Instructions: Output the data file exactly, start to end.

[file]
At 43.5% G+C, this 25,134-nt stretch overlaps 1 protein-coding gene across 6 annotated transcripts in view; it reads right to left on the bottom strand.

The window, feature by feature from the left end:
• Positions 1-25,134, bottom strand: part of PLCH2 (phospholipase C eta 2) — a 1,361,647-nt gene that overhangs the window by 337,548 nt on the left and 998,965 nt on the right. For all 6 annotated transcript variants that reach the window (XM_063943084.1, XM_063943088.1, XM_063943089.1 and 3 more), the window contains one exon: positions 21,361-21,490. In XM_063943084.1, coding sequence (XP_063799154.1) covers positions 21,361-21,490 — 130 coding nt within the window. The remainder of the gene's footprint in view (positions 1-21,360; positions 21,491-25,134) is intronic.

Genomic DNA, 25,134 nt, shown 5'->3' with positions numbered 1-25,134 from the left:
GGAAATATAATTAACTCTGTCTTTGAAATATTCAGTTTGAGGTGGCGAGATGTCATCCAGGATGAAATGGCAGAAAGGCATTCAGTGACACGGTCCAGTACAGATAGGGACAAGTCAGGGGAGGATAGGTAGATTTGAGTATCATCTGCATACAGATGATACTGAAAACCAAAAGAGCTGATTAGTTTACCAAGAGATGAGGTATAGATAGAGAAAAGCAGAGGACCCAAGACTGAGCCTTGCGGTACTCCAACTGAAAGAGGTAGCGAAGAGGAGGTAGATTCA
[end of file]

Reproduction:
At 43.5% G+C, this 25,134-nt stretch overlaps 1 protein-coding gene across 6 annotated transcripts in view; it reads right to left on the bottom strand.

The window, feature by feature from the left end:
• Positions 1-25,134, bottom strand: part of PLCH2 (phospholipase C eta 2) — a 1,361,647-nt gene that overhangs the window by 337,548 nt on the left and 998,965 nt on the right. For all 6 annotated transcript variants that reach the window (XM_063943084.1, XM_063943088.1, XM_063943089.1 and 3 more), the window contains one exon: positions 21,361-21,490. In XM_063943084.1, coding sequence (XP_063799154.1) covers positions 21,361-21,490 — 130 coding nt within the window. The remainder of the gene's footprint in view (positions 1-21,360; positions 21,491-25,134) is intronic.

Genomic DNA, 25,134 nt, shown 5'->3' with positions numbered 1-25,134 from the left:
GGAAATATAATTAACTCTGTCTTTGAAATATTCAGTTTGAGGTGGCGAGATGTCATCCAGGATGAAATGGCAGAAAGGCATTCAGTGACACGGTCCAGTACAGATAGGGACAAGTCAGGGGAGGATAGGTAGATTTGAGTATCATCTGCATACAGATGATACTGAAAACCAAAAGAGCTGATTAGTTTACCAAGAGATGAGGTATAGATAGAGAAAAGCAGAGGACCCAAGACTGAGCCTTGCGGTACTCCAACTGAAAGAGGTAGCGAAGAGGAGGTAGATTCA